The phrase skyscrapers is quite an enigmatic term, almost poetical, giving the illusion of something is so tall that it scrapes the edge of the sky.
Yet do they scrape? To scrape something means to brush against an object, possibly to remove a layer of something, thus implying a movement, sort of like when we scrape ice of a car window, or someone scrapes the paint of a wall. So do these tall towers actually ‘scrape’ the sky?
Well, ironically yes, although I would wonder if that is how they got their name, but yes, Skyscrapers do scrape the sky, and, in modern architectural design, are meant to.
This all relates to the challenge of tall buildings, as the taller they get, the bigger the difference in ratio of their height to the scale of their base. As we can appreciate, the taller we build something the more difficult it is to keep it up right, simply due to this ratio. The primary elements that causes structures to fall is either a slight imbalance in the structure itself (including its foundation – e.g. the Leaning Tower of Pisa) or an inability for the structure to maintain its balance against the elements – especially wind.
The bigger the tower, the more of its sides exist, the larger the side, the greater it acts as a sail against the wind. Two trains of thought exist to address this architectural problem, either to build the tower so strong, it fights against the wind, such as the Empire State Building which only sways around an inch in high wind, or a more natural method which, like a tree, allows the base to remain firm by actually allows the top branches to sway to take in the force of the weather. As such, many modern towers easily sway 4 to 5 foot, gently rocking back and forth.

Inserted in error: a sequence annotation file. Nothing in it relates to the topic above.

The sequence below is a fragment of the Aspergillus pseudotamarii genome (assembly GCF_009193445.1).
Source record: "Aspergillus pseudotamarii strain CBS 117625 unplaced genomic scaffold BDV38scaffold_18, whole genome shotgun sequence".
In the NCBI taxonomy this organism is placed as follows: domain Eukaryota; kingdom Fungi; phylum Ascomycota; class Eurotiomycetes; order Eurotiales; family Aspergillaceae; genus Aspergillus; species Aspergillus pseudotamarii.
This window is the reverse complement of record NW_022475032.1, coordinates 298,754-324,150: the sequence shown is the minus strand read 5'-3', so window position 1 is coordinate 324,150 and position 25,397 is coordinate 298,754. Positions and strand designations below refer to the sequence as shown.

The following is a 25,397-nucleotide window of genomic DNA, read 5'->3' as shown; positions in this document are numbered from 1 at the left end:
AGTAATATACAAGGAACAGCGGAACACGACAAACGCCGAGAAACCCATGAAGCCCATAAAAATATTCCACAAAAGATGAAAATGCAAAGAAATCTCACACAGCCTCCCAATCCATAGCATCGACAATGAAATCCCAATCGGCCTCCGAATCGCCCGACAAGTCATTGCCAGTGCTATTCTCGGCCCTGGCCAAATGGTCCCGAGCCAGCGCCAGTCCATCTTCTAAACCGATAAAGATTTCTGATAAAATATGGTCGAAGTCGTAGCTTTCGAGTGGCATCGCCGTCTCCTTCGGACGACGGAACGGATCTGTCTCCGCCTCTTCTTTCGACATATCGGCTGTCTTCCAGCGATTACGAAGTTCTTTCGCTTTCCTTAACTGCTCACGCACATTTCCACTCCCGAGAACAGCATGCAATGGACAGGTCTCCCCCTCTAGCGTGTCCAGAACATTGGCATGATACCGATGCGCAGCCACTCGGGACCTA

There is a third method, but hardly used for skyscrapers, but is more common for storage towers on farms and factories, who face the challenge that the strength of the structure is different from when it is full or empty. On these it is common to see thin metal blades that are attached to the outside of the circumference of the tower and spiral upwards around them.
The principle is that when the wind hits these fins direct the gush of air around and up the tower, rather than just suffering a direct hit. This idea not only deflects the initial hit, but also makes the wind actually help support the tower, for as the wind creates a vortex around the column, one side supports the over. Even so, these towers also are designed to ‘sway’, which makes standing on top of them rather a stomach churning experience.
Although, returning to Skyscrapers, surely the most delightful fun fact is the first known recorded use of the word which was actually the name of a race horse who was raised in England, and who won the Epsom Derby in 1789. The reason for its name was that it was remarkably tall, and, as it was fast, was thought to have scraped the sky.
Below is a video of a record breaking card tower being built to scrape the sky: